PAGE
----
The exhibition presents fourteen ‘exceptional’ examples made prior to 1916, along with a collection of rare engines and photographs from the pioneering era of motorcycling.

It follows the development of the motorcycle – “one of the earliest and most exciting applications of another new invention, the gasoline-powered internal combustion engine” – from the 1890s until 1915. The exhibition highlights the progress of motorcycle technology during that period and the evolvement of riding “from a novelty, to a hobby, sport and a reliable source of transportation”.

As the presentation points out, “motorcycling in the early twentieth century was always an adventure”.

“Road conditions were generally poor and hitting a pothole or other hazard on a motorcycle supported by a primitive, stiffly sprung suspension could easily throw a rider off the bike”.

It also underlines the need for “athletic ability” to start and ride these machines and that motorcyclists had to be mechanically minded to keep them in working condition.

Early American Motorcycles is one of several exhibitions which are running for limited periods at the SFO Museum. Others include Hair Style, Instrumental Rock ‘n’ Roll, Paula Riff, Amelia Konow   and Alternative Process by the San Francisco University School of Art.

The airport also offers a strong line-up of permanent exhibitions which include Pan American Airways, Harvey Milk ‘Messenger of Hope’ and Spirogyrate, an interactive children’s exploration area featuring artwork by Bay Area artist Eric Staller.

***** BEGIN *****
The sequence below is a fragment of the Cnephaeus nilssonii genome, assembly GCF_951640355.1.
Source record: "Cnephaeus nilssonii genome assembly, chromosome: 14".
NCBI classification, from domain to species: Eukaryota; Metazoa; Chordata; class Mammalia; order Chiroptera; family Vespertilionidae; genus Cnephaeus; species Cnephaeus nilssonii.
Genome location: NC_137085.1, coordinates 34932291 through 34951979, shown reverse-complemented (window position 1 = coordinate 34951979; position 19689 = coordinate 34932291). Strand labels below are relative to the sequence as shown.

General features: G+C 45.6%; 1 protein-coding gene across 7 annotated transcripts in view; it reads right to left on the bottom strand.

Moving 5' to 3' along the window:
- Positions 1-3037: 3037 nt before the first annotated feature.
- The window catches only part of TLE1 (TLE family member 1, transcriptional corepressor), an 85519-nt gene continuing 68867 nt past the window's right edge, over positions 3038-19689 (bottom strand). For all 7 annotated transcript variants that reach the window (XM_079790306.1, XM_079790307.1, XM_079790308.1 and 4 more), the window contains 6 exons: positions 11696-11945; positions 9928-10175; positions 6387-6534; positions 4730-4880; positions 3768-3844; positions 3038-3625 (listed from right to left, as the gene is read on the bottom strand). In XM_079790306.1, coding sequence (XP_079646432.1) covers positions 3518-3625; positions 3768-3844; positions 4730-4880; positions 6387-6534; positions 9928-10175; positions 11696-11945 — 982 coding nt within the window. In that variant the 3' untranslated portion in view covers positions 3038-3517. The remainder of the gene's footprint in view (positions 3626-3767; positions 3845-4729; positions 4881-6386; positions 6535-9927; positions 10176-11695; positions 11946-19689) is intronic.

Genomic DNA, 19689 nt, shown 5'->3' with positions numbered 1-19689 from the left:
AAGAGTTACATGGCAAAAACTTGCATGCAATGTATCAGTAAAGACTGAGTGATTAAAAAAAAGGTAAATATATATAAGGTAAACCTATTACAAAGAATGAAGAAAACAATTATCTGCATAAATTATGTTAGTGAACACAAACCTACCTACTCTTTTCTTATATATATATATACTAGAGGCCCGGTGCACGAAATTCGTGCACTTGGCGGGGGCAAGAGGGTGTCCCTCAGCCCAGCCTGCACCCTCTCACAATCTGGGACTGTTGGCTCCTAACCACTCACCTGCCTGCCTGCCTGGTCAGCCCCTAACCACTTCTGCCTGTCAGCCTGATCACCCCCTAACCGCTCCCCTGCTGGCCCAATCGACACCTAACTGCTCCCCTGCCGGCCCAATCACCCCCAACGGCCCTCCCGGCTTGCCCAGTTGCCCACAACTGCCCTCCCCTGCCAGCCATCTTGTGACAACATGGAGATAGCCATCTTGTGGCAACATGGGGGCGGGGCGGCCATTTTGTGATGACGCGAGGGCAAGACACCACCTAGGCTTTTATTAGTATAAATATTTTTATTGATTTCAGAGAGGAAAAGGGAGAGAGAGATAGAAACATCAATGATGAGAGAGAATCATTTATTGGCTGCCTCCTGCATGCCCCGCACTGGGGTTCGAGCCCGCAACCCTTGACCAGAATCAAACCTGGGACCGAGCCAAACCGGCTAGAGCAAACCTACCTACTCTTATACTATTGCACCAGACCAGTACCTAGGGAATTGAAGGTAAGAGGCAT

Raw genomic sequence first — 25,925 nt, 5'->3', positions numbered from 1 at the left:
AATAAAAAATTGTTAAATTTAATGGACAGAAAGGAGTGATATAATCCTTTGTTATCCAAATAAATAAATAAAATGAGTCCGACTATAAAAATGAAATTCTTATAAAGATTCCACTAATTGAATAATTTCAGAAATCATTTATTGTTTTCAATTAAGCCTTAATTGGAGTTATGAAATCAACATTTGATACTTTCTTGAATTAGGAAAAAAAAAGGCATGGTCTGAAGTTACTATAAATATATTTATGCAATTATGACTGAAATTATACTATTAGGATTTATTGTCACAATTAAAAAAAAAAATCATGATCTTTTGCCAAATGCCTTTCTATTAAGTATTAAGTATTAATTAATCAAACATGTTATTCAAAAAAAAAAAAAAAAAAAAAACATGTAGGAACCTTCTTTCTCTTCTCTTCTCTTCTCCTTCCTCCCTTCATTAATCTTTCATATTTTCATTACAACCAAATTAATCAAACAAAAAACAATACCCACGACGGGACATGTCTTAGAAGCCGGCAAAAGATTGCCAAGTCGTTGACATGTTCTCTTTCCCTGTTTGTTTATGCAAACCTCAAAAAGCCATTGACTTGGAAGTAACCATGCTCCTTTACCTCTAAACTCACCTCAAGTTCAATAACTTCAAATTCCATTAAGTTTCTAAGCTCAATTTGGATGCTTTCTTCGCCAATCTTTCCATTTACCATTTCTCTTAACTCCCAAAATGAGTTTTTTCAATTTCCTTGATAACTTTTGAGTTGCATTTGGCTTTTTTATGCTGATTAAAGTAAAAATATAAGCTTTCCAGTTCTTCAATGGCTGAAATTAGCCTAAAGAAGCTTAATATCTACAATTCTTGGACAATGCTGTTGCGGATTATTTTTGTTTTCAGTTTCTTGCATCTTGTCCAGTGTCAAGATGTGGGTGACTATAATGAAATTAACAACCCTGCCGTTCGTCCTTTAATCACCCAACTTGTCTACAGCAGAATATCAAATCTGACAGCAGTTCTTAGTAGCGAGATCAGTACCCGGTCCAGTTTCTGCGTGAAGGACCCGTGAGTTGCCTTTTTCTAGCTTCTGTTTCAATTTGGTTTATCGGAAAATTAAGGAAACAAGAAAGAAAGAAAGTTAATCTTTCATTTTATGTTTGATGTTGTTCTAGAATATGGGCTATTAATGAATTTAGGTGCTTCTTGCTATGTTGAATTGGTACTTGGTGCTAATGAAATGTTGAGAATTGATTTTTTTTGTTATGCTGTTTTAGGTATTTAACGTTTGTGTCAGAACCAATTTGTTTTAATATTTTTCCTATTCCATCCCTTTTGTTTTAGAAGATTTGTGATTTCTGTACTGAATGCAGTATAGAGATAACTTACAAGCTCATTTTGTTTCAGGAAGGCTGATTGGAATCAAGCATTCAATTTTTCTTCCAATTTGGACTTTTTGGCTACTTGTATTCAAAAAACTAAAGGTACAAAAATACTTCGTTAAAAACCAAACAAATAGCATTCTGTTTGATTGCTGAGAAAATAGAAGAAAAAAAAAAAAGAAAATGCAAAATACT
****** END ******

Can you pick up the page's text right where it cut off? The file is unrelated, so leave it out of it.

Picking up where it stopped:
The SFO Museum,  a division of San Francisco International Airport, is a multifaceted programme with rotating exhibitions on a wide variety of subjects and interactive play areas featured throughout the terminals.

Its mission is to “delight, engage, and inspire a global audience”; to collect, preserve, interpret and share the history of commercial aviation, and to enrich the public experience at San Francisco International Airport.

BMW Motorcycles the First to Use Bosch’s New Integrated Split Screen Display

By General Posts

by Daniel Patrascu from https://www.autoevolution.com

Providing motorcycle riders with the same level of infotainment technology already available for drivers has proven to be quite a challenge. Because of the particularities of two-wheeled motoring, technologies that have been available in cars for some time now are just beginning to be adopted.

Take for instance Apple CarPlay and Android Auto, which have been brought as standard to the range of bikes just this year by two of the biggest names of the industry, Harley-Davidson and Indian. And this sluggishness applies to hardware as well.

In a move that is certain to cause a stir, parts supplier Bosch announced at the beginning of the month the launch of its (and the world’s) first integrated split screen for motorcycles, but also a smartphone integration solution called mySPIN.